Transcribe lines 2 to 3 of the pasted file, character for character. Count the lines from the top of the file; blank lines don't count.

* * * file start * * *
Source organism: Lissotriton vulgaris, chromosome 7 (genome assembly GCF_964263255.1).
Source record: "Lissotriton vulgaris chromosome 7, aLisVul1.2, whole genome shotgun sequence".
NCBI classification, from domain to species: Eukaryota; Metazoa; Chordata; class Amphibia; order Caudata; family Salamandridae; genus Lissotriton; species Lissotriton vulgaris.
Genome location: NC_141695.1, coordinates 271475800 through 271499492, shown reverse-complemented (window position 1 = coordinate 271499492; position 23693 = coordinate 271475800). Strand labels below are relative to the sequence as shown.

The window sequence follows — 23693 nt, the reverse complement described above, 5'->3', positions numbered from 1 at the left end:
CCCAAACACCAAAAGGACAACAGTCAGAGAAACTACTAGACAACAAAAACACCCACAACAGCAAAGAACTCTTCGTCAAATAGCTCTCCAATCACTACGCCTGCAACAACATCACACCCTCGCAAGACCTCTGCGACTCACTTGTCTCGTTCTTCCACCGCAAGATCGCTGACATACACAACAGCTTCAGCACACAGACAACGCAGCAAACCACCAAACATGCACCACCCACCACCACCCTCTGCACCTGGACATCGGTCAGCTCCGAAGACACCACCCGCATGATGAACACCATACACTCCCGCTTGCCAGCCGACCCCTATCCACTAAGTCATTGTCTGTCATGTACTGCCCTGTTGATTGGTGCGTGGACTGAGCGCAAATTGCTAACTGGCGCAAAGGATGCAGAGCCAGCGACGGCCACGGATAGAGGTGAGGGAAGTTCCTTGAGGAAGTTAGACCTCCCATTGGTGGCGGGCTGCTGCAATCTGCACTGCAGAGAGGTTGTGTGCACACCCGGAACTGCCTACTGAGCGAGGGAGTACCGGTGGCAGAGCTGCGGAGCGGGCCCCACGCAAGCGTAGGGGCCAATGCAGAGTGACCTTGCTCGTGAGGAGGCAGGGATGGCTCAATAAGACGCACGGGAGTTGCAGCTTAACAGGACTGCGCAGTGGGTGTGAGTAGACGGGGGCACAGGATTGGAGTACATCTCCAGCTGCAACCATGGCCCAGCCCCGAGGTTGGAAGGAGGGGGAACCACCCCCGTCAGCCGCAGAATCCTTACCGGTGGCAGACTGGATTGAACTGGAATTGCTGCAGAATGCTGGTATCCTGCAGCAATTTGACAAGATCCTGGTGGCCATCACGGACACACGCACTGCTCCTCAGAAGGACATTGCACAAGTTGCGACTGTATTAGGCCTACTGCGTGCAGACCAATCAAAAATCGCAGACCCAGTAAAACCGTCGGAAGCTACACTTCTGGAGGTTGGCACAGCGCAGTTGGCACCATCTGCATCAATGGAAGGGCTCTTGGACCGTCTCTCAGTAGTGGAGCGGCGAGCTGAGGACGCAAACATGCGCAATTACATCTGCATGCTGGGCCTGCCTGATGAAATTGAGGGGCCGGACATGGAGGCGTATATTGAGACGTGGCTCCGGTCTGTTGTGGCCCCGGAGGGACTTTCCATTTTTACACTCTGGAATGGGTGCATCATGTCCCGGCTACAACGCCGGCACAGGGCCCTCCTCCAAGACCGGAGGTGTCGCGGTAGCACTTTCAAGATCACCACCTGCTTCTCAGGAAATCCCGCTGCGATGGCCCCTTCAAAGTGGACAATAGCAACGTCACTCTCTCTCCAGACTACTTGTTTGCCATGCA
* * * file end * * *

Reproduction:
Source record: "Lissotriton vulgaris chromosome 7, aLisVul1.2, whole genome shotgun sequence".
NCBI classification, from domain to species: Eukaryota; Metazoa; Chordata; class Amphibia; order Caudata; family Salamandridae; genus Lissotriton; species Lissotriton vulgaris.